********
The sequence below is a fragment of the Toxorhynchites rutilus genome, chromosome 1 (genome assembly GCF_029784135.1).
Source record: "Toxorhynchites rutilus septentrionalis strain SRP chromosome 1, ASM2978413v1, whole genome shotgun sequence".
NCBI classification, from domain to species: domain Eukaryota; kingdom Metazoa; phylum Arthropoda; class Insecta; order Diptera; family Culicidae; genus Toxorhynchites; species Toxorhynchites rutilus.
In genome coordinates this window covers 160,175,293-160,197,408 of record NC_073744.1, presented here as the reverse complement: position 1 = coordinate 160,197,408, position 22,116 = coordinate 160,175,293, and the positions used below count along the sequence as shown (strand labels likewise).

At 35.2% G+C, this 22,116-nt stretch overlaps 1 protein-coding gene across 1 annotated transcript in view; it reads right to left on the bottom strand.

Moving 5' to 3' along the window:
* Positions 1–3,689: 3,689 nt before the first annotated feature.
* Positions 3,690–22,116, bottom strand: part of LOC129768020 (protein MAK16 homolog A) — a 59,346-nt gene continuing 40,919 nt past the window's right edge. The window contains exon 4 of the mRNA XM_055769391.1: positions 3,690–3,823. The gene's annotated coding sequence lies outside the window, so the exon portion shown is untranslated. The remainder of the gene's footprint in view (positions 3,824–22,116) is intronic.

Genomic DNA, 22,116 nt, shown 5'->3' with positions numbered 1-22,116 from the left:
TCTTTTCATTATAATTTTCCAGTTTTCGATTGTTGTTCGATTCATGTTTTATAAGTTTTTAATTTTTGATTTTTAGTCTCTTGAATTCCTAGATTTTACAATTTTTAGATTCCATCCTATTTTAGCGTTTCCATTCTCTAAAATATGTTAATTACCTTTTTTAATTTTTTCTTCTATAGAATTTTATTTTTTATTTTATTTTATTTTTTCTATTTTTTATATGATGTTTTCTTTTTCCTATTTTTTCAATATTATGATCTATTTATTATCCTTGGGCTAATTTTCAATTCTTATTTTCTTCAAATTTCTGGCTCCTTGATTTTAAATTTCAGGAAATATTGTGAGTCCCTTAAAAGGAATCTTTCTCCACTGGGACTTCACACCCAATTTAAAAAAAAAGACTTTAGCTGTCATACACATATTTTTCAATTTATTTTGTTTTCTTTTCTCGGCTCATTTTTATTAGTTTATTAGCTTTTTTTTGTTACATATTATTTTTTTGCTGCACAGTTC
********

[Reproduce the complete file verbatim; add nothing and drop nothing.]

The sequence below is a fragment of the Toxorhynchites rutilus genome, chromosome 1 (genome assembly GCF_029784135.1).
Source record: "Toxorhynchites rutilus septentrionalis strain SRP chromosome 1, ASM2978413v1, whole genome shotgun sequence".
NCBI classification, from domain to species: domain Eukaryota; kingdom Metazoa; phylum Arthropoda; class Insecta; order Diptera; family Culicidae; genus Toxorhynchites; species Toxorhynchites rutilus.
In genome coordinates this window covers 160,175,293-160,197,408 of record NC_073744.1, presented here as the reverse complement: position 1 = coordinate 160,197,408, position 22,116 = coordinate 160,175,293, and the positions used below count along the sequence as shown (strand labels likewise).

At 35.2% G+C, this 22,116-nt stretch overlaps 1 protein-coding gene across 1 annotated transcript in view; it reads right to left on the bottom strand.

Moving 5' to 3' along the window:
* Positions 1–3,689: 3,689 nt before the first annotated feature.
* Positions 3,690–22,116, bottom strand: part of LOC129768020 (protein MAK16 homolog A) — a 59,346-nt gene continuing 40,919 nt past the window's right edge. The window contains exon 4 of the mRNA XM_055769391.1: positions 3,690–3,823. The gene's annotated coding sequence lies outside the window, so the exon portion shown is untranslated. The remainder of the gene's footprint in view (positions 3,824–22,116) is intronic.

Genomic DNA, 22,116 nt, shown 5'->3' with positions numbered 1-22,116 from the left:
TCTTTTCATTATAATTTTCCAGTTTTCGATTGTTGTTCGATTCATGTTTTATAAGTTTTTAATTTTTGATTTTTAGTCTCTTGAATTCCTAGATTTTACAATTTTTAGATTCCATCCTATTTTAGCGTTTCCATTCTCTAAAATATGTTAATTACCTTTTTTAATTTTTTCTTCTATAGAATTTTATTTTTTATTTTATTTTATTTTTTCTATTTTTTATATGATGTTTTCTTTTTCCTATTTTTTCAATATTATGATCTATTTATTATCCTTGGGCTAATTTTCAATTCTTATTTTCTTCAAATTTCTGGCTCCTTGATTTTAAATTTCAGGAAATATTGTGAGTCCCTTAAAAGGAATCTTTCTCCACTGGGACTTCACACCCAATTTAAAAAAAAAGACTTTAGCTGTCATACACATATTTTTCAATTTATTTTGTTTTCTTTTCTCGGCTCATTTTTATTAGTTTATTAGCTTTTTTTTGTTACATATTATTTTTTTGCTGCACAGTTC